Central Oklahoma Classic Chevy Club

Testing the 60's CHEVROLET V-8
Plushness . . . with a price.

(Published in "Motor Life", February 1960.)
(Page 1 of 2)

1960 Chevy
NEW REAR DECK and sheet metal (above) subdues bat-wing styling. The big, 348-cubic-inch V-8 (top right) performs briskly and smoothly. Wraparound windshield (center) produces bad reflections and restricts front seat access, but luxurious interior is sensible and in good taste. Trunk (bottom) is spacious for work or play.
348 V-8

THE IMPALA hardtop is, perhaps, the best reason for Chevrolet's introduction of the Corvair. This big, high-powered and luxurious automobile proves just how far Chevy has expanded from the concept of cheap transportation into the lower levels of medium-priced luxury.

But, if smooth luxury is your goal, the Impala has it. Indeed, some important aspects of the car have been slighted in this emphasis.

The test car's engine was the big, 348-cubic-inch V-8, developing 250 hp in its mildest stage of tune with one four-barrel carburetor and a 9.5-to-i compression ratio. Behind it was the Turboglide transmission, a torque converter automatic with two forward speed ranges.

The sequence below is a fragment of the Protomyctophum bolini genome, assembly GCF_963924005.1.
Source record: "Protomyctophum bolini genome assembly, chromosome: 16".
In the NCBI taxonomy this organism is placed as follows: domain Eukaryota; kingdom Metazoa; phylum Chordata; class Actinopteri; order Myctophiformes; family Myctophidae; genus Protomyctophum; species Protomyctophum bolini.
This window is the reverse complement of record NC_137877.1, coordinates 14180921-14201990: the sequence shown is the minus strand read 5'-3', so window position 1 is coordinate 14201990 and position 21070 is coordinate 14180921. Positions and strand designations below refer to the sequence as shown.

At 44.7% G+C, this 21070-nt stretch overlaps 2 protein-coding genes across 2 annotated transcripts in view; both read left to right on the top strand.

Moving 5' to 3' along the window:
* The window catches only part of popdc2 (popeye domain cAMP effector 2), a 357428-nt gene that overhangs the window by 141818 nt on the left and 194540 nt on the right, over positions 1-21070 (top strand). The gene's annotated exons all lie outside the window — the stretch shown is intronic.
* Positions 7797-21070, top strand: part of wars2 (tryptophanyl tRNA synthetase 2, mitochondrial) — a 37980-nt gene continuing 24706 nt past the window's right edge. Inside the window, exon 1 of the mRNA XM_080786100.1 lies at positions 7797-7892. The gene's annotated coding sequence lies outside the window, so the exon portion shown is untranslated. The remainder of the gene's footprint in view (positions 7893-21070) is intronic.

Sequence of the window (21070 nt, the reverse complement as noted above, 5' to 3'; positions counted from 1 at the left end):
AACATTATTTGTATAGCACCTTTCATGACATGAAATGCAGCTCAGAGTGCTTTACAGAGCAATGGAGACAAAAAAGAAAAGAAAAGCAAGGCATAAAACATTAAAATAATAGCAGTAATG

Performance was brisk, but not unexpected, with a 0-to-60 time of 10.6 seconds and cruising speeds as high as 75 mph are quiet and comfortable.

Beyond 6o mph, though, reserve power for passing dropped more sharply than usual because there was no kickdown gear. The shift to a lower ratio was accomplished by the torque converter and, while it was extremely smooth, it was not as responsive as some competitive automatics.

Interior of 1960

1960 Trunk Space

The lower range had no function under normal conditions. It was extremely low, with a maximum speed of only 40 mph, and served primarily to slow the car on downgrades.

For this purpose, it really proved useful because the brakes were not up to the rigors of mountain driving. Power-assisted, they worked easily without needing a delicate touch but faded quickly under sustained hard use. In the higher gear range, a short, down-hill run through a series of hairpin turns cut braking power approximately in half before the car reached the bottom.

This problem, while common among Amcrican-made cars, was especially annoying on a Chevrolet. The factory knows how to engineer better brakes and, in fact, offers excellent ones optionally. It was disappointing to find the standard equipment still so inadequate.

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